I was invited to participate in the Sustainable Finance Leaders Dialogue in Paris on October 25th, organised by the BMW Foundation. It was part of a series of Responsible Leaders Dialogues on Sustainability as an intellectual run-up to the international Munich Security Conference (18-20 February 2022). The Dialogue addressed the question of how to strengthen the power of green finance with a more efficient and better adapted policy framework to speed up the race to net zero.
The Responsible Leaders Dialogues offer a stage where sustainability champions from policy, business and civil society gather to exchange, to share insights into their own work and how it advances the Sustainable Development Goals, and to discuss how to push further the boundaries of responsible leadership.
I was invited to the Dialogue with other sustainable finance leaders to share insights from Economist Impact´s work on green finance and the World Ocean Initiative’s work on blue finance. The meeting took place at the Collège des Bernardins in Paris during the Paris Climate Finance Week. The working session convened around 20 sustainable finance leaders (including CEOs, CIOs, CSOs, activist investors, OECD directors).
The theme of the overall meeting was “Leveraging Real Impact Beyond ESG Investing through Investor Engagement in Europe” and I participated in the working session on “Tools and enablers to boost Sustainable Investor Engagement in Europe”.
• Investment stewardship is a key tool by asset managers to check how investment is aligned with climate goals
• Divestment is not a good strategy, it is better to work with companies (use data to drive change)
• ESG investing should not be separate of what’s material; we need to look at what’s good for the planet that also creates economic value
• Impact measurement is increasingly important: SASB and International Integrated Reporting Council (IIRC) have merged to become the Value Reporting Foundation; Impact Multiple of Money process: screening, check goals, put value on impact; and Impact Management Project (IMP)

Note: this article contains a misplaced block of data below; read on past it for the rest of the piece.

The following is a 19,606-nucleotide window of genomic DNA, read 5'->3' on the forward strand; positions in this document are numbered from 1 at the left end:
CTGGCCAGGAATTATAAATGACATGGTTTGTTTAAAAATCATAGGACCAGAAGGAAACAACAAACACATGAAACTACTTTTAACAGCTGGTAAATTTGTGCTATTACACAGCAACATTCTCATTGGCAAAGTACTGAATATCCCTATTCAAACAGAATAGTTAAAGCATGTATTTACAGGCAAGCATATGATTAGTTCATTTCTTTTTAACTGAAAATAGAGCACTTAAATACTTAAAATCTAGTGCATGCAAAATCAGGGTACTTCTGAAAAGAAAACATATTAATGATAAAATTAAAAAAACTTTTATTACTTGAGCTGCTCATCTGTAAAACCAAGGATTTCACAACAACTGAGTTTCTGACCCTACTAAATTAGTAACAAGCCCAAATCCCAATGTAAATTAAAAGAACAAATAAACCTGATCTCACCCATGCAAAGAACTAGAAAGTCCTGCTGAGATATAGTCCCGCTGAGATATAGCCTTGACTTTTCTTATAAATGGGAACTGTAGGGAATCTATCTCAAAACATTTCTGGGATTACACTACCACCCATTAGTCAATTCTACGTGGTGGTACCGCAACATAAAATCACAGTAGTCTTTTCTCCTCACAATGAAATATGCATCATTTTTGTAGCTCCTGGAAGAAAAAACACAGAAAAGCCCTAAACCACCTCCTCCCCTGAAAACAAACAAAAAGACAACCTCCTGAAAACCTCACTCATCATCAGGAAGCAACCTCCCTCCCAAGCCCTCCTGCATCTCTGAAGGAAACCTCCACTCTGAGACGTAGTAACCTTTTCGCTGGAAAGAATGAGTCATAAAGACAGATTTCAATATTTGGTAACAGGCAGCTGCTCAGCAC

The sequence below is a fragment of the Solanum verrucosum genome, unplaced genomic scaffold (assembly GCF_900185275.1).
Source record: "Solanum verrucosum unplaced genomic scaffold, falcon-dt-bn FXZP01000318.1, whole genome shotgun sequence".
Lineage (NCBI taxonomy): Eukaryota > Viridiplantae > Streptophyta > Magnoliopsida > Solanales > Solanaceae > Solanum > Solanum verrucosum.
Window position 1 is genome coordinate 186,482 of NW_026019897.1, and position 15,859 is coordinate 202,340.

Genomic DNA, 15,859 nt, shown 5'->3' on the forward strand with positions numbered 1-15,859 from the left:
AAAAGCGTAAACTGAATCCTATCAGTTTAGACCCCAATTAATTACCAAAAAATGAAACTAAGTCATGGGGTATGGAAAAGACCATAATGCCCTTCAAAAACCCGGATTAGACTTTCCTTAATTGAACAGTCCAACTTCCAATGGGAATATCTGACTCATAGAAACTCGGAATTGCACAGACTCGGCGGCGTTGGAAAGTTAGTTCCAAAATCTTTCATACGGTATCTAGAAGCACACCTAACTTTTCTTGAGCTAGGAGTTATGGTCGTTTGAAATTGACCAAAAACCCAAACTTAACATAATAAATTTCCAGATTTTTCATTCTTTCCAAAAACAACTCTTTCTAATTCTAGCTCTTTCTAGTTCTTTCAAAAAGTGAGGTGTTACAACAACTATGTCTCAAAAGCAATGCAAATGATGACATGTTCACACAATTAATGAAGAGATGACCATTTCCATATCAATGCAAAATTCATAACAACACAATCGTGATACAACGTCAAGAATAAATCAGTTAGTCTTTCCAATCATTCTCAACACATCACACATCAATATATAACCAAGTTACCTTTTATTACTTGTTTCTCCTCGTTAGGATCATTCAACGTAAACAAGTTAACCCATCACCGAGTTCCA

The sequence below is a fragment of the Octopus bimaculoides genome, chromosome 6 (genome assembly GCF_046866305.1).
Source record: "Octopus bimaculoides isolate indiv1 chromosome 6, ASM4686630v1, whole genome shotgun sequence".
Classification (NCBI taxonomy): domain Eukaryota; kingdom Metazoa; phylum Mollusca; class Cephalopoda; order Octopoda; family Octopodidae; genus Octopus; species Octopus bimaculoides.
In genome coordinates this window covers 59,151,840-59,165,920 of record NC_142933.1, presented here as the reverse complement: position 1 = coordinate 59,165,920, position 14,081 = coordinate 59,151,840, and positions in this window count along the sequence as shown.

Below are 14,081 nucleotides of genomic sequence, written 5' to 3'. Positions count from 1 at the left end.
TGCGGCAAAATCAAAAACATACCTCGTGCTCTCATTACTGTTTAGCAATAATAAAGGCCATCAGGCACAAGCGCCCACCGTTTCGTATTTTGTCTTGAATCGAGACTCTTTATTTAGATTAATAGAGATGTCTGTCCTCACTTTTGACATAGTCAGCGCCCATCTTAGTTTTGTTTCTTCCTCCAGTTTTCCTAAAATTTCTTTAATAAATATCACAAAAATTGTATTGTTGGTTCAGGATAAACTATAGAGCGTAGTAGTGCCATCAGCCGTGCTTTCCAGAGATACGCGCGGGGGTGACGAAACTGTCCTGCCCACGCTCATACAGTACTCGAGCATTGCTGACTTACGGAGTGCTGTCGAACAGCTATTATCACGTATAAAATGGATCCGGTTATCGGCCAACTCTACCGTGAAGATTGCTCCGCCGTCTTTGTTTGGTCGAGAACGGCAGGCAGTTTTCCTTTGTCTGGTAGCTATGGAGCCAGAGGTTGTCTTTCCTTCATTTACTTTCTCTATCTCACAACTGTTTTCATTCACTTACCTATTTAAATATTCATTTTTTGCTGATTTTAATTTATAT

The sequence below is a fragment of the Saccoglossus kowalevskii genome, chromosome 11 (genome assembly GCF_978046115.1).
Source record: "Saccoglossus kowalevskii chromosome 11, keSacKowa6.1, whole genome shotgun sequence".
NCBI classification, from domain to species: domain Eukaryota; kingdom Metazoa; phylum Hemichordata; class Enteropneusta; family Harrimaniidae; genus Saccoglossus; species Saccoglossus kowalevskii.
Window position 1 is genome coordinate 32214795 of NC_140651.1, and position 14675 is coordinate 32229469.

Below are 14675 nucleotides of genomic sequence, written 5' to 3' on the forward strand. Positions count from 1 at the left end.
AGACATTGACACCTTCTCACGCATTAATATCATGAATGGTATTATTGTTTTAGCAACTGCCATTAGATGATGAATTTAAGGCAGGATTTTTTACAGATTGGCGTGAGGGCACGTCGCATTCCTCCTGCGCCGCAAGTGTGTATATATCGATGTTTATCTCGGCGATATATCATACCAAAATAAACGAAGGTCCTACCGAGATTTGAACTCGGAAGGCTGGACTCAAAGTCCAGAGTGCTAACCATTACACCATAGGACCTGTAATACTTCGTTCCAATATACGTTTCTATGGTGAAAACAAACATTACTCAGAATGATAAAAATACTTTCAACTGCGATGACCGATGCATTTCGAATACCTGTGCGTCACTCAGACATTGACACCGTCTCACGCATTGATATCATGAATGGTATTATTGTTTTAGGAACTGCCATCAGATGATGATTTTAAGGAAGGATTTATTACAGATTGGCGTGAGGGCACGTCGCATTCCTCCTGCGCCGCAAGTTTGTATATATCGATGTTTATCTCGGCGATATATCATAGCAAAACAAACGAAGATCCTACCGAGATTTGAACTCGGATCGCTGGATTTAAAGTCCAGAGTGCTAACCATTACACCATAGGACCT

• Gaps in measuring social impact: not enough insights through ESG rating systems or frameworks of organisations such as the Sustainability Accounting Standards Board or the Task Force on Climate-related Financial Disclosures
• SDGs as a framework: translatable for an investment manager
• But: commitments need to be translated into concrete steps
• Engaging storytelling required to translate ESG into real-world impacts
• Need for intentionality: intentional desire for investment to have positive social and environmental outcomes
• Need to overcome risk aversion / bankability challenges of climate investments (e.g. through blended finance, first-loss funding)
• Stewardship process: clear common guidelines and best practices are required, taking account of (1) changes in market standards; (2) evolving governance practices; and (3) insights gained from engagement over the prior year
• Economist Impact survey highlights need for ESG expertise at board level: regulation should require asset owners to have at least one trustee/board director with ESG expertise
• There needs to be more transparency of asset managers’ voting records
• Index investing: investment stewardship activities are the mechanism available to asset managers to integrate and advance material sustainability-related insights
• Private equity and venture capital: more direct influence